At least some of these concerns may be about marketing and packaging – Britain may well have a joined-up approach across departments, but it my be about selling this better.
The British visa treatment of Indian nationals had worsened in recent years. For example, the Home Office has excluded India from a list of countries granted an easing of Tier 4 documentation requirements in June 2018, significantly tightened post-study work visas, and Indian visa applicants pay more multiple entry visas than their Chinese counterparts. One of the Migration Advisory Committee’s recommendations in September 2018 was to reduce the bureaucratic requirements of current visa applications should be reduced, but it looks like set to increase. Furthermore, it recommended maintain salary thresholds for Tier 2 visas and to make it easier for SMEs to sponsor, which both look difficult now if an employer has to sponsor the whole family.
The UK’s policy to seek stronger ties with China is sensible, but this approach should not be mutually exclusive with India.
The UK as a strategic partner
During the previous UPA-II government in India and the PM Cameron government in Britain, the UK was one of the India’s top strategic partners. Since the current PM Modi government took over in May 2014, Britain’s relative importance has fallen although Modi and Cameron shared a personal chemistry.
Modi made 30 foreign trips, including to the US, France, Germany, Canada, China and Russia (and even Ireland) before coming to London 12-14 November 2015. He has visited France and Singapore three times since becoming PM, Germany and Russia four times, China and the US five times. There are nine other countries, apart from Britain, where he has visited twice. This itinerary presents a good overview of the importance with which the current Indian administration sees Britain, with perhaps Israel and Japan also ahead of Britain in the pecking order.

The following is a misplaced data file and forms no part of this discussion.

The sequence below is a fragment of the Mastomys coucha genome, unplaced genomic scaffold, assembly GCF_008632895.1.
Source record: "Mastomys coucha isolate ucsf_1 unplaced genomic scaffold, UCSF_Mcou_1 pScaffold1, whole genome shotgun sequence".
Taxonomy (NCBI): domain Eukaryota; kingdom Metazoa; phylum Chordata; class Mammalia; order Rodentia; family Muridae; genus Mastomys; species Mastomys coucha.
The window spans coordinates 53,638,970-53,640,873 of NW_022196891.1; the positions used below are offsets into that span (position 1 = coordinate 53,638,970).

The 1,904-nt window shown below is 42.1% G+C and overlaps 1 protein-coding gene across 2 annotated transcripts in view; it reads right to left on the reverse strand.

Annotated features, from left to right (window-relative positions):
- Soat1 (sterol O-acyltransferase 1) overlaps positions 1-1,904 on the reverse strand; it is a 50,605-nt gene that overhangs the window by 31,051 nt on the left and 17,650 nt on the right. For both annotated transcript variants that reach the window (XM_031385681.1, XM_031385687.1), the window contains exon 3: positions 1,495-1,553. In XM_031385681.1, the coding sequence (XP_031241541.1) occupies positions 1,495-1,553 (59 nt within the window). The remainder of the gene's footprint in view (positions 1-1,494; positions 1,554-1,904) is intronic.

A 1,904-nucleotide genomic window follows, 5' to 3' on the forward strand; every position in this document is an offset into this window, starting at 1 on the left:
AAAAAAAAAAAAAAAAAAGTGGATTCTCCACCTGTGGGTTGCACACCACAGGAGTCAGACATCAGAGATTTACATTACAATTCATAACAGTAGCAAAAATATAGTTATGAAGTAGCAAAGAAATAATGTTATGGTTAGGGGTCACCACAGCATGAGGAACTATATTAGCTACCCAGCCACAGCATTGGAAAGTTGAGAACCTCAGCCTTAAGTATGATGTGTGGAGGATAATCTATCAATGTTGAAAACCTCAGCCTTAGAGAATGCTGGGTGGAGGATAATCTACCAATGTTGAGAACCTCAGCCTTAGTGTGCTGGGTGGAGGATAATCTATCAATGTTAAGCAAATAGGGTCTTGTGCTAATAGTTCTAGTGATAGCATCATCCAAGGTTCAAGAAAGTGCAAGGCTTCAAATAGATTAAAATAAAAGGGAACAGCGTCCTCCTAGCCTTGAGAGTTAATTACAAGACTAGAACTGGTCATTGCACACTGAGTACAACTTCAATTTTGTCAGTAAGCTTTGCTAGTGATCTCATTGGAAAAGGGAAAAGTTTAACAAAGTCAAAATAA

By contrast, PM Theresa May’s first foreign trade visit outside the EU was to India. The question of immigration overshadowed that visit.
Current areas of cooperation as identified by the British government (and aligned with its own Export Strategy) are in life sciences, digital industries, renewables energy, education, advanced manufacturing, pharma and smart cities. But the current administration’s focus is not just in such economic opportunities, but on broader matters of international cooperation that contribute to India becoming more assertive on a global stage, such as terrorism, defence procurement, maritime security and cyber attacks.
Building a future relationship should not be defined by Brexit and immigration. To make more of the potential, Britain should focus its energies on engaging the Indian diaspora, on matters of strategic interest to India and of giving India at least as important a footing as China.